Few things are more simple and pleasurable in life than heading outside and watching all the beautiful birds fly to and from your bird feeder. Sometimes you see your favorite Northern Cardinal, a pesky House Sparrow, a brilliant Eastern Bluebird or a… hmm I’ve never seen one of those before.
Sometimes these mystery birds are simply local birds you couldn’t identify or leucistic yet common birds, but there are times when those birds you see are rare and notable. Here’s what you should do when this happens.
Properly identify the bird
Before getting extremely excited and immediately calling all your birding buddies, it’s essential to correctly and unmistakably identify the bird. Take detailed notes of its plumage colors, size, beak shape, eye color and any other helpful traits you think could identify the bird. The best way to help you identify it is to take a few clear pictures of the bird. That way you could also get second opinions from friends and experts to make sure you’re not just misidentifying it.
Identify what type of sighting it is
Although spotting a bird that’s not typically seen could be classified as rare, there are actually a few ways to identify what type of sighting you’ve had that will help determine what to do next.
Rare bird sighting – This is the sighting of a bird that is in its own habitat, but is extremely rare. For example, the species might be endangered or just really hard to find in its natural habitat. This could even be something like unexpectedly seeing a California Condor.
Vagrant bird sighting – This is the sighting of a bird that’s not necessarily rare, but is found in a habitat or location not typical for the bird. The reason this could be notable is that it gives birders the opportunity to cross off a bird they might otherwise never see because they can’t travel to its native habitat. An example of this was when a Gray-hooded Gull made an appearance at Coney Island even though its native to Africa and South America.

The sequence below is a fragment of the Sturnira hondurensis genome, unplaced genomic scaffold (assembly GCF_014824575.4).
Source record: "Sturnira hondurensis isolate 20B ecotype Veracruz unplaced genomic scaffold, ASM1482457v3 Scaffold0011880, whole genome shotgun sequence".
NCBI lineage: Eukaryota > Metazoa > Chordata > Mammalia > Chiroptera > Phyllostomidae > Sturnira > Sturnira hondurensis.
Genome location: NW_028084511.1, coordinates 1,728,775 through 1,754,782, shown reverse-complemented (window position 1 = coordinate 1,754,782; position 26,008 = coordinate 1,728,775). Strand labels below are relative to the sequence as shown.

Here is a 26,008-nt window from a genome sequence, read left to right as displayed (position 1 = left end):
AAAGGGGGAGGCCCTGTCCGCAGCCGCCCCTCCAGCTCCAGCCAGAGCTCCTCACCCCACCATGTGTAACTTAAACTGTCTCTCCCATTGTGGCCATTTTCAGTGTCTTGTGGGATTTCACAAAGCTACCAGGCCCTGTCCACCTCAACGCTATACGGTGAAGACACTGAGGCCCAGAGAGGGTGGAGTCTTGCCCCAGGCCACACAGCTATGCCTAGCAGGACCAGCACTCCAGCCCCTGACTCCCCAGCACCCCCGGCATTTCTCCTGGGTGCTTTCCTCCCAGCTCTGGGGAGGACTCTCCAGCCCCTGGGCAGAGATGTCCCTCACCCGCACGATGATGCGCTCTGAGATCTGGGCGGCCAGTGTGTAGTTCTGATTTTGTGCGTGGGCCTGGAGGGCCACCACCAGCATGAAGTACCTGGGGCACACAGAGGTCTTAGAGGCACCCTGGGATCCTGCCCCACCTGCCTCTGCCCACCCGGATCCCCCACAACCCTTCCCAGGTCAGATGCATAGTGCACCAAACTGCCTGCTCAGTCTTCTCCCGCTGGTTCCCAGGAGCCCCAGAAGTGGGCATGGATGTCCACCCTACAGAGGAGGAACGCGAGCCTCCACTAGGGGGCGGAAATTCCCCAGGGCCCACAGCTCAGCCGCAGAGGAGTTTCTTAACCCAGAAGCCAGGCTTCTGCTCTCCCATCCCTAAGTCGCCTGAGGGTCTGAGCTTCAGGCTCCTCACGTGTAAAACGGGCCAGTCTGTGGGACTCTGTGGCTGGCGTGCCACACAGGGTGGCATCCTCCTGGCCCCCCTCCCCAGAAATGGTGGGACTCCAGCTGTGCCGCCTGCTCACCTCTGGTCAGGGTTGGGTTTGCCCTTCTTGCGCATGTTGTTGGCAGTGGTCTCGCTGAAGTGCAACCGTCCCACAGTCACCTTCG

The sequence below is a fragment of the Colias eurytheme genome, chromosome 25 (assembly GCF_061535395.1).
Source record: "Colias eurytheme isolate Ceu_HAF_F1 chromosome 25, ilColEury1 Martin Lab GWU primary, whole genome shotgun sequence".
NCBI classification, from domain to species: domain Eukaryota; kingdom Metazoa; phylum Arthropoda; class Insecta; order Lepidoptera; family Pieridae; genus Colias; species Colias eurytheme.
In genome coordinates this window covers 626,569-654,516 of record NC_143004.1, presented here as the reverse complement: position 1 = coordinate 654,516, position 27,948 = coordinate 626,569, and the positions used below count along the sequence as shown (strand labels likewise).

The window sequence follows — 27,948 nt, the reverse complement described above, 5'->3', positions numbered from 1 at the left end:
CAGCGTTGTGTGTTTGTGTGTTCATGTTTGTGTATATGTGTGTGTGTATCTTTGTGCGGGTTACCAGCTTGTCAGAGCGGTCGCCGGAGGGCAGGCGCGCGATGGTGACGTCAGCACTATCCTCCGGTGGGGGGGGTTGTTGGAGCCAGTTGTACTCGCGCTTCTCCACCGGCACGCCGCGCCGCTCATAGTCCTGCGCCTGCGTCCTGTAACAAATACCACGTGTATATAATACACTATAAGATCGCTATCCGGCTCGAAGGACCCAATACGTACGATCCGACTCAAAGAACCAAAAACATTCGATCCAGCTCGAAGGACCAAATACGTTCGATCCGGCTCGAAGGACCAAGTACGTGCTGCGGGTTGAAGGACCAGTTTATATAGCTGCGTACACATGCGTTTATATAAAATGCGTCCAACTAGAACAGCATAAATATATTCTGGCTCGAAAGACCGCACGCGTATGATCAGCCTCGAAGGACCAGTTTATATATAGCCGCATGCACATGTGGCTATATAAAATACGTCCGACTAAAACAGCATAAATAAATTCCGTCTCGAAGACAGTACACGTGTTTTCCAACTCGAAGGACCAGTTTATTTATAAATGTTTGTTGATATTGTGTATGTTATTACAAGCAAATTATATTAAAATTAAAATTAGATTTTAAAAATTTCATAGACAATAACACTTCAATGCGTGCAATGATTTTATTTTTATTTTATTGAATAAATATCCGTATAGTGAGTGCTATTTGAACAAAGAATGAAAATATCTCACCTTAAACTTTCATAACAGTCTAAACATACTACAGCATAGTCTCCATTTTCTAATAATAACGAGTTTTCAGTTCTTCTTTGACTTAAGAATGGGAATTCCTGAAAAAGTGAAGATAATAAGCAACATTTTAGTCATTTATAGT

There are also other possible sightings including exotic birds that escaped from the captivity or hybrid birds. However, birders tend to not be as interested in these other types of sightings because they usually aren’t counted as official sightings.
Once you’ve figured out for sure what type of bird it is, you should report it. Although there’s no rule or obligation saying you have to report the sighting of a rare bird, it’s a great service to all the other birders who are looking to see the bird in person. To report it, you could notify a local birding group, Rare Bird Alert, a nearby Audubon chapter and even eBird. When you report the bird, you should be prepared to give a detailed description of where you saw it as well as a picture and physical description.
According to the Cornell Lab of Ornithology, it’s likely you’ll be questioned a lot, but you should not be offended:
It is essential for official records to be accurate, and the overall feeling is that it’s best to leave out some legitimate sightings that aren’t well-enough documented than to include some inaccurate ones. Virtually every birder has had at least one sighting rejected by a state organization.
Nevertheless, remember to keep an eye out for any unusual sightings at your feeder because you never know when that rare bird is going to stop by.